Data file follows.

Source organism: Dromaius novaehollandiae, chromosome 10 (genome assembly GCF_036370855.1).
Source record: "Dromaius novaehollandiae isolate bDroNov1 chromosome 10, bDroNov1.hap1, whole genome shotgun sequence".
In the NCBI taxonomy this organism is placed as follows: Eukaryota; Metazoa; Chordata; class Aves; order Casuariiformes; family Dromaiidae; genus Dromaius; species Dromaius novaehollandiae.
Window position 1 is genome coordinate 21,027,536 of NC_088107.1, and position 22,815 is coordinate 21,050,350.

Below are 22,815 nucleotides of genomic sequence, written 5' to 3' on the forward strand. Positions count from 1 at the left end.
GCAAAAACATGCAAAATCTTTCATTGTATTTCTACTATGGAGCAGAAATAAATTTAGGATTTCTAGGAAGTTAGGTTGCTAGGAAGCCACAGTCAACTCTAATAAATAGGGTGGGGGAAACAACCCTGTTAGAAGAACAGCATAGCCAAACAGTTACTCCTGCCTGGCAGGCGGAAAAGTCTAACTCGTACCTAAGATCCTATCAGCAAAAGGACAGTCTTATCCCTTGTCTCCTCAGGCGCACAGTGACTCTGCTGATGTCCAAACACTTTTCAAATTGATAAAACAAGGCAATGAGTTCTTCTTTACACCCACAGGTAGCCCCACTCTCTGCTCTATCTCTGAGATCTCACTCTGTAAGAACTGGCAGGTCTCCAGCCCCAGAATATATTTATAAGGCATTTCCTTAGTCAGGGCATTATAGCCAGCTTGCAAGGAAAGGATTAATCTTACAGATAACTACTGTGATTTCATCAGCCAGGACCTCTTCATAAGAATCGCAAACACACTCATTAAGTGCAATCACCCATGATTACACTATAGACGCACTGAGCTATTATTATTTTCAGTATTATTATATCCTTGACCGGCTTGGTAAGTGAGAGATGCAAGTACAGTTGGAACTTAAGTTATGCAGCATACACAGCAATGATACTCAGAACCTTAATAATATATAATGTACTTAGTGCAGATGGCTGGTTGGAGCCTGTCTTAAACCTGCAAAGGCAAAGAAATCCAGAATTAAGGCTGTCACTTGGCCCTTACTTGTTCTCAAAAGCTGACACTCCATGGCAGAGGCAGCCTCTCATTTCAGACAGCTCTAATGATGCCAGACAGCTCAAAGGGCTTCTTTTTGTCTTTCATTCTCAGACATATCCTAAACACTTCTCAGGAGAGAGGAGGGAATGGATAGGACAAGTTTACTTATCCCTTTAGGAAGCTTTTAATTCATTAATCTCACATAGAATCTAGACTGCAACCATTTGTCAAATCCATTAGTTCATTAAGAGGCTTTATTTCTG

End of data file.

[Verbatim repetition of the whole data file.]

Source organism: Dromaius novaehollandiae, chromosome 10 (genome assembly GCF_036370855.1).
Source record: "Dromaius novaehollandiae isolate bDroNov1 chromosome 10, bDroNov1.hap1, whole genome shotgun sequence".
In the NCBI taxonomy this organism is placed as follows: Eukaryota; Metazoa; Chordata; class Aves; order Casuariiformes; family Dromaiidae; genus Dromaius; species Dromaius novaehollandiae.
Window position 1 is genome coordinate 21,027,536 of NC_088107.1, and position 22,815 is coordinate 21,050,350.

Below are 22,815 nucleotides of genomic sequence, written 5' to 3' on the forward strand. Positions count from 1 at the left end.
GCAAAAACATGCAAAATCTTTCATTGTATTTCTACTATGGAGCAGAAATAAATTTAGGATTTCTAGGAAGTTAGGTTGCTAGGAAGCCACAGTCAACTCTAATAAATAGGGTGGGGGAAACAACCCTGTTAGAAGAACAGCATAGCCAAACAGTTACTCCTGCCTGGCAGGCGGAAAAGTCTAACTCGTACCTAAGATCCTATCAGCAAAAGGACAGTCTTATCCCTTGTCTCCTCAGGCGCACAGTGACTCTGCTGATGTCCAAACACTTTTCAAATTGATAAAACAAGGCAATGAGTTCTTCTTTACACCCACAGGTAGCCCCACTCTCTGCTCTATCTCTGAGATCTCACTCTGTAAGAACTGGCAGGTCTCCAGCCCCAGAATATATTTATAAGGCATTTCCTTAGTCAGGGCATTATAGCCAGCTTGCAAGGAAAGGATTAATCTTACAGATAACTACTGTGATTTCATCAGCCAGGACCTCTTCATAAGAATCGCAAACACACTCATTAAGTGCAATCACCCATGATTACACTATAGACGCACTGAGCTATTATTATTTTCAGTATTATTATATCCTTGACCGGCTTGGTAAGTGAGAGATGCAAGTACAGTTGGAACTTAAGTTATGCAGCATACACAGCAATGATACTCAGAACCTTAATAATATATAATGTACTTAGTGCAGATGGCTGGTTGGAGCCTGTCTTAAACCTGCAAAGGCAAAGAAATCCAGAATTAAGGCTGTCACTTGGCCCTTACTTGTTCTCAAAAGCTGACACTCCATGGCAGAGGCAGCCTCTCATTTCAGACAGCTCTAATGATGCCAGACAGCTCAAAGGGCTTCTTTTTGTCTTTCATTCTCAGACATATCCTAAACACTTCTCAGGAGAGAGGAGGGAATGGATAGGACAAGTTTACTTATCCCTTTAGGAAGCTTTTAATTCATTAATCTCACATAGAATCTAGACTGCAACCATTTGTCAAATCCATTAGTTCATTAAGAGGCTTTATTTCTG